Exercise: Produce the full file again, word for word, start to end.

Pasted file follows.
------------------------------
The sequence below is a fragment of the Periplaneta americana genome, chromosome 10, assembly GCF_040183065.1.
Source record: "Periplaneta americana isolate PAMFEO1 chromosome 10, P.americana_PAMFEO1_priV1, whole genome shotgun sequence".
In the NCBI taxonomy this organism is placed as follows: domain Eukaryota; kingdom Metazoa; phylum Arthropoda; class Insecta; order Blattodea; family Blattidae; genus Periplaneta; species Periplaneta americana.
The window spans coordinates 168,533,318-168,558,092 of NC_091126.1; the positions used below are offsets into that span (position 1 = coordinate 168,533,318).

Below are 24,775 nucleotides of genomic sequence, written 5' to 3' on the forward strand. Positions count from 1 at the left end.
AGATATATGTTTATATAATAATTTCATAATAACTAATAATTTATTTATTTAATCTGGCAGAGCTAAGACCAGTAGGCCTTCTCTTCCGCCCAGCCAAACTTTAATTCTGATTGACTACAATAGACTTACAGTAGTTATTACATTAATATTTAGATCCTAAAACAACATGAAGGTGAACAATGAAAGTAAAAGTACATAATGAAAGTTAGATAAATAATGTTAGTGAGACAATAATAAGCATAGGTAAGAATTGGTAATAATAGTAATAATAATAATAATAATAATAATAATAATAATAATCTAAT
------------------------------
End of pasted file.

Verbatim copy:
The sequence below is a fragment of the Periplaneta americana genome, chromosome 10, assembly GCF_040183065.1.
Source record: "Periplaneta americana isolate PAMFEO1 chromosome 10, P.americana_PAMFEO1_priV1, whole genome shotgun sequence".
In the NCBI taxonomy this organism is placed as follows: domain Eukaryota; kingdom Metazoa; phylum Arthropoda; class Insecta; order Blattodea; family Blattidae; genus Periplaneta; species Periplaneta americana.
The window spans coordinates 168,533,318-168,558,092 of NC_091126.1; the positions used below are offsets into that span (position 1 = coordinate 168,533,318).

Below are 24,775 nucleotides of genomic sequence, written 5' to 3' on the forward strand. Positions count from 1 at the left end.
AGATATATGTTTATATAATAATTTCATAATAACTAATAATTTATTTATTTAATCTGGCAGAGCTAAGACCAGTAGGCCTTCTCTTCCGCCCAGCCAAACTTTAATTCTGATTGACTACAATAGACTTACAGTAGTTATTACATTAATATTTAGATCCTAAAACAACATGAAGGTGAACAATGAAAGTAAAAGTACATAATGAAAGTTAGATAAATAATGTTAGTGAGACAATAATAAGCATAGGTAAGAATTGGTAATAATAGTAATAATAATAATAATAATAATAATAATAATAATAATCTAAT